On Friday, Abbas appointed three new ministers and reappointed Salam Fayyad as prime minister after he formally stepped down, aides said.
The caretaker government is set to remain in place until Fayyad forms a new administration.
Bahar has convened a special session of parliament on Sunday to challenge Abbas's decision.
"The refusal by the US, EU et al to deal with Hamas reflects their disrespect for the wishes of the Palestinian people"
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Any new government requires parliament approval under the Palestinian constitution. However, the legislature has been paralysed as a result of the power struggle between Hamas and Abbas's Fatah movement.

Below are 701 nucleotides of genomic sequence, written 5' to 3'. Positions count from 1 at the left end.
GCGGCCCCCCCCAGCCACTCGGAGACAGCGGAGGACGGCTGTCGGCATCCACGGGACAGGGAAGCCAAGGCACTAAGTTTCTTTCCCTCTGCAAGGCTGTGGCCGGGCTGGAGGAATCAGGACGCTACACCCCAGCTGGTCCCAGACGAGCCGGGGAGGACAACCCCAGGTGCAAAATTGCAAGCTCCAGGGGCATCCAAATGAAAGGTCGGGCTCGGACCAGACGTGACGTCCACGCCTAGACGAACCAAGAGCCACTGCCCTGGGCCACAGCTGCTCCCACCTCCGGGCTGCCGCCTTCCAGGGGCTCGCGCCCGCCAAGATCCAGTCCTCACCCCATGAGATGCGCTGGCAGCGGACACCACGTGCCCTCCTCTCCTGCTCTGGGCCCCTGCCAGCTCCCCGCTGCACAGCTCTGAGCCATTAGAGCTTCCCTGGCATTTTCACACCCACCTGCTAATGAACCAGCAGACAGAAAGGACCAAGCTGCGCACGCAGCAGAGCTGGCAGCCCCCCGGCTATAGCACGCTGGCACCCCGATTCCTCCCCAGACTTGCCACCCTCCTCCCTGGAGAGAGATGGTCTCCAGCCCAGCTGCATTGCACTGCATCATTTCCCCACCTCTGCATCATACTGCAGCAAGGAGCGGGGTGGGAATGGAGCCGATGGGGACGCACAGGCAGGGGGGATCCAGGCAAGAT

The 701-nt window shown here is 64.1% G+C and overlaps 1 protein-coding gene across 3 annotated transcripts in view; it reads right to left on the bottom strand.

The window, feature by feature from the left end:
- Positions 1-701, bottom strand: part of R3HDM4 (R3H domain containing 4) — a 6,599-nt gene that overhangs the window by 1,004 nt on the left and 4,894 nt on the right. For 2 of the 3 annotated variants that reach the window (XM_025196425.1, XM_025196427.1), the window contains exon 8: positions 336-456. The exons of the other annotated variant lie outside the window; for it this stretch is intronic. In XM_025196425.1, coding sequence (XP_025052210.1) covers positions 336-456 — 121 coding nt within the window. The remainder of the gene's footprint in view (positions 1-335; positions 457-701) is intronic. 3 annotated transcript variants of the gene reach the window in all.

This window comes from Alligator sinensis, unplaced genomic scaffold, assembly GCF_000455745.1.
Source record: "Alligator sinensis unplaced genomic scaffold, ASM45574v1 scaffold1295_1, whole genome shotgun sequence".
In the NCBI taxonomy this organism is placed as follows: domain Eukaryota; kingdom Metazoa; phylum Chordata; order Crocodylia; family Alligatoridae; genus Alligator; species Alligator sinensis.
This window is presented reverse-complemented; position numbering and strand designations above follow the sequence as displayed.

Hamas formally holds a majority, with 74 of 132 parliament seats.
However, in the past year, more than three dozen Hamas politicians were arrested by Israel, giving Fatah a slim majority among legislators able to attend.
Salah Bardawil, the head of Hamas's parliamentary bloc, said that the movement has obtained a written authorisation from imprisoned Hamas politicians allowing Bahar can vote on their behalf.
Abdullah Abdullah, a Fatah politician, said he and his colleagues consider Sunday's session illegal and will stay away.
Abbas and the new government only maintain effective power in the West Bank as Ismail Haniya, prime minister in the Hamas-led unity governent, has refused to accept his dismissal.
Security forces loyal to Abbas were pushed out of the Gaza Strip during violent clashes in June leaving the new government with very little authority over the territory.